It is a source of continuing regret to me that I never got to send any of the fan letters I began writing to the late Stephen Jay Gould. They weren't good enough, and I didn't want to waste his time.
One of my unsent letters was on a subject which Gould said was in his top-three for reader feedback. In his essay Left Snails and Right Minds (published in his book Dinosaur in a Haystack), Gould wondered why old engravings of snails often show their shells spiralling the wrong way (the vast majority of snail shells have right-handed spirals; the old engravings often showed them left-handed). Some years after first reading the essay, I came across the following letter in Volume 5 of The Correspondence of Charles Darwin, which caused me to start drafting another unsent letter to Gould:
My dear Sir
I am much pleased with the Plates.— […] Only one figure will require a weighty alteration, viz P. rigidus. Nevertheless, I hope that you will loook [sic] over your Figures carefully for I saw a good many little blemishes; & the Plate is not very clean.—
The few reversed figures are unfortunate.— […]
Sowerby was artist to the Palaeontographical Society and was preparing the engravings for one of Darwin's barnacle books, Fossil Cirripedia (1851). From earlier letters, it is quite clear that Darwin was extremely frustrated with Sowerby's slow progress. In contrast, a few reversed figures seemed relatively unimportant—although I thought Gould would have been amused that his great hero also suffered from reversed engravings.
By a strange co-incidence, shortly after reading Gould's essay, I read a chapter in Richard Dawkins's (then) latest book, Climbing Mount Improbable, which also dealt with shells. In it, Dawkins explained how the shapes of all shells can be recreated on a computer using just three parameters (or 'genes'), which he named flare, verm, and spire. This time, I actually did write to the author:
Richard Carter to Richard Dawkins, 8th August, 1996
Dear Prof. Dawkins,
I greatly enjoyed reading your recent, excellent book, Climbing Mount Improbable and, in particular, the chapter on shells. However, I think I may have spotted a small mistake: on page 153, when talking about what you have called the spire parameter, you state:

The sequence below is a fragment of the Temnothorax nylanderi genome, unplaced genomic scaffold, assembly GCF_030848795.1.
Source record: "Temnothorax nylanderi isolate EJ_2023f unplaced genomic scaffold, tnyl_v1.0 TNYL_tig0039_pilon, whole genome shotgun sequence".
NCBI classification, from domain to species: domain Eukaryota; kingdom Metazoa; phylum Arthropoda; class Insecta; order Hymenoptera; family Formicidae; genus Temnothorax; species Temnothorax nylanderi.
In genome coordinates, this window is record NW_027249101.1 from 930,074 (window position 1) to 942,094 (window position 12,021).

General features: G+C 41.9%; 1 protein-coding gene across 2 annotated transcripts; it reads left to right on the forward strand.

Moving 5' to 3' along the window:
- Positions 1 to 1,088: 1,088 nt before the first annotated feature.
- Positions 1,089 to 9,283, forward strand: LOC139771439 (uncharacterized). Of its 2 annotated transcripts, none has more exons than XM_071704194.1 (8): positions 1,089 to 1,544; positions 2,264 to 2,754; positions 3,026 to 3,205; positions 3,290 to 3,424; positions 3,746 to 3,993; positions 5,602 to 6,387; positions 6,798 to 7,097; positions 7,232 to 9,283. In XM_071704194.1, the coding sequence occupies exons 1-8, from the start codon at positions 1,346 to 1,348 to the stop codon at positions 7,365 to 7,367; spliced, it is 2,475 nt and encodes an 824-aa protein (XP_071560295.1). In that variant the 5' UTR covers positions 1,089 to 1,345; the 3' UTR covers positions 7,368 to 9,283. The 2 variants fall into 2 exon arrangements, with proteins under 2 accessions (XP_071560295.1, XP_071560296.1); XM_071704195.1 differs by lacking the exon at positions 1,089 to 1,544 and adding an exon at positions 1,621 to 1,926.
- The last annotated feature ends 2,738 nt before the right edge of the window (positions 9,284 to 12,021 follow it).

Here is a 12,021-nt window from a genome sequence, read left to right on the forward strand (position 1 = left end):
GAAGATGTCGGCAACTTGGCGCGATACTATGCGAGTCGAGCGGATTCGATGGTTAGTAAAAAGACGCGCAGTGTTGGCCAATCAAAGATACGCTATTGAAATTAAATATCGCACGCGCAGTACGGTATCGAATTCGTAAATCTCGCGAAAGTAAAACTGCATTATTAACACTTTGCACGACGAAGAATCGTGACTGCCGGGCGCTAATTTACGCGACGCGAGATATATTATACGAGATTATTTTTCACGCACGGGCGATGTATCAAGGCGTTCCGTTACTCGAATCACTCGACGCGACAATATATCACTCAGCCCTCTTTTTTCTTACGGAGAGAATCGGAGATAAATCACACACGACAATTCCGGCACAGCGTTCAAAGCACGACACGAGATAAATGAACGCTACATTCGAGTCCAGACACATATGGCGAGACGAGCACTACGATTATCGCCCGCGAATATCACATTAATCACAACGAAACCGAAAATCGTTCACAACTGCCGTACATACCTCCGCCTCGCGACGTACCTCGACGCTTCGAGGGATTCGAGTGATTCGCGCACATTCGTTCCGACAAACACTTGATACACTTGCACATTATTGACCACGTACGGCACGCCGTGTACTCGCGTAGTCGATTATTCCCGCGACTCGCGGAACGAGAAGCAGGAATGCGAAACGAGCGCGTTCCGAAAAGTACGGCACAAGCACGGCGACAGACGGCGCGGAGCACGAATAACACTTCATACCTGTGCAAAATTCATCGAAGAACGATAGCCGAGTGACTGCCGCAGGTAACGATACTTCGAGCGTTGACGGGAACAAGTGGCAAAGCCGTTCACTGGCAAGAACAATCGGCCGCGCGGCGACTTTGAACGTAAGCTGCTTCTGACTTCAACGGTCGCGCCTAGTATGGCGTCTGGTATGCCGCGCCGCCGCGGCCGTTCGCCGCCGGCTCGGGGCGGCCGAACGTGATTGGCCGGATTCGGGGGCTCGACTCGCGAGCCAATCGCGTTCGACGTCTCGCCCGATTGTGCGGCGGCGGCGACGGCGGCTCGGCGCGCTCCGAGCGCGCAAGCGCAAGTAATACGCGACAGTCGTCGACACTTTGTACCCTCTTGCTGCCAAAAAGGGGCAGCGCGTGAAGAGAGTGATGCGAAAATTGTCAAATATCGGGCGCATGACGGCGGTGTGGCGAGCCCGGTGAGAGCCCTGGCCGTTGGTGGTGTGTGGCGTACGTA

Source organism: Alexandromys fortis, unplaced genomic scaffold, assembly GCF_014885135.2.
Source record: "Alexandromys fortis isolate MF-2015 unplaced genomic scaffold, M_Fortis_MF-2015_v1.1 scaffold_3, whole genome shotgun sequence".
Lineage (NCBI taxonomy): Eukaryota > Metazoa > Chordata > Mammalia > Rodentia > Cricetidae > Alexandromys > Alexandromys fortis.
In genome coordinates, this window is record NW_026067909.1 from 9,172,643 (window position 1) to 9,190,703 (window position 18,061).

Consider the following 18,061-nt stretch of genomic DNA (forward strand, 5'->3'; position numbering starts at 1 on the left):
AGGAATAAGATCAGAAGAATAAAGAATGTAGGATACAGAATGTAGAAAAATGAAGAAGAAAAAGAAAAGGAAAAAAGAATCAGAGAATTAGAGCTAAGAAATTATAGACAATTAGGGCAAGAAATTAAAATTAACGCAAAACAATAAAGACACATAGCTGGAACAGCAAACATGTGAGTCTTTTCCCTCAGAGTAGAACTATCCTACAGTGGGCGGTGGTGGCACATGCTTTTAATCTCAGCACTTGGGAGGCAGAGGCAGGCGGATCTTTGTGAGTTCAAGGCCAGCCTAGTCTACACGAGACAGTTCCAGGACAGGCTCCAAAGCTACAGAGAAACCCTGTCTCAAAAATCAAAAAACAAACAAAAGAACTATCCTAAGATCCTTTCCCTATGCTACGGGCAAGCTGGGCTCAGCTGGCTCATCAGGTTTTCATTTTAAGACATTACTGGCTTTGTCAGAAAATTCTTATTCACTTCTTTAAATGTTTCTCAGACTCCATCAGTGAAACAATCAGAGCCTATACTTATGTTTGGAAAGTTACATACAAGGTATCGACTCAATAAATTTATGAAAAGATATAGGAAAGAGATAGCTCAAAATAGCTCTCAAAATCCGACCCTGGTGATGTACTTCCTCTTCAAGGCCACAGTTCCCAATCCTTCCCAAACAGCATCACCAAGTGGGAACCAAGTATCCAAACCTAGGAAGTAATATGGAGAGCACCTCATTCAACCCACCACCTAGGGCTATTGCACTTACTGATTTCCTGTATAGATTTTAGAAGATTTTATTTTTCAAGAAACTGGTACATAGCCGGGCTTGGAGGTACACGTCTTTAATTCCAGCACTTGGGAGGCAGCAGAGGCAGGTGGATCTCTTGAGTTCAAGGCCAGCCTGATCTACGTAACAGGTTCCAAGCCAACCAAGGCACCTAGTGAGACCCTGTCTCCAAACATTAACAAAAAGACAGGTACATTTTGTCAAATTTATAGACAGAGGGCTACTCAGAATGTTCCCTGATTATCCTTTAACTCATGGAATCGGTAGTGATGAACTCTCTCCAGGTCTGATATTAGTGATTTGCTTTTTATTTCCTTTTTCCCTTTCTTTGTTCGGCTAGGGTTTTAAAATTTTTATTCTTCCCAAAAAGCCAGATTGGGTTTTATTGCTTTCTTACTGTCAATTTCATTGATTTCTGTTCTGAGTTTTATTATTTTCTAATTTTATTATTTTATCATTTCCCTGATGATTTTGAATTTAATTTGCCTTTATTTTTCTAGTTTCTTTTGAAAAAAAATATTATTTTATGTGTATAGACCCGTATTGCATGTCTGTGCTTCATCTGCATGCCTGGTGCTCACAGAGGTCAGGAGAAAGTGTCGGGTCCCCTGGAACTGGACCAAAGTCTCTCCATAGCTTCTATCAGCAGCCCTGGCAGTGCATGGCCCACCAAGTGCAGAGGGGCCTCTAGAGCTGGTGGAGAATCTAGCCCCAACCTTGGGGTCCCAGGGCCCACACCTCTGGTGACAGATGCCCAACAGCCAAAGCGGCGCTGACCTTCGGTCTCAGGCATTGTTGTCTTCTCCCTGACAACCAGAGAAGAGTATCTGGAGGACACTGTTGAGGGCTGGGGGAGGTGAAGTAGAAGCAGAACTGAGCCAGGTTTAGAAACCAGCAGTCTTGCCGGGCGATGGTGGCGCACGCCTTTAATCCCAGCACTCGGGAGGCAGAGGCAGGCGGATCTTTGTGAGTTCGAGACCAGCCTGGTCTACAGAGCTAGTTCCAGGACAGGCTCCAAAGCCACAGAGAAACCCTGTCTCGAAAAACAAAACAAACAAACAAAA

Spire has no limits: negative values trivially indicate an upside down shell.
Although it is hard to visualise, I reckon that, if you turned this "upside down" shell the right way up, it would actually be spiralling in the opposite direction to a shell with a positive spire (anti-clockwise, as opposed to clockwise). Although this is hardly earth-shattering, I would argue that it is not trivial - after all, your favourite sparring partner, Stephen Jay Gould, dedicated an entire chapter to anti-clockwise snail shells in his recent, equally excellent, Dinosaur in a Haystack. […]
To my great delight (and my dad's: he has boasted about it ever since), Dawkins emailed me straight back, confirming the error:
Richard Dawkins to Richard Carter, 15th August, 1996
Dear Mr Carter
Thank you for your letter of 8th August.
Yes, you are correct that the computer shell with a negative spire would beanticlockwise, and it is certainly not trivial. If I had thought of this,it would have saved me the trouble of building in a separate gene forhandedness. Damn! […]
With best wishes
(Let it not be said that Richard Dawkins never admitted to making a mistake.)
Then, yesterday, I spotted another interesting example of reversed images, which, bearing in mind the subject matter, I'm sure would also have amused Gould. While re-reading my recent Red Notebook post The Expression of Emotions in Darwin, I suddenly realised that the photograph of Darwin that was the subject of the piece also appears on the covers of two books I have recently read—but in mirror image:
A quick check of the buttons on Darwin's waistcoat on a higher resolution version of the image confirmed that the photograph of Darwin on the left is shown the correct way round, whereas the photographs appearing on the covers of the two books are shown in mirror image.
Plus ça change, as we say in Yorkshire.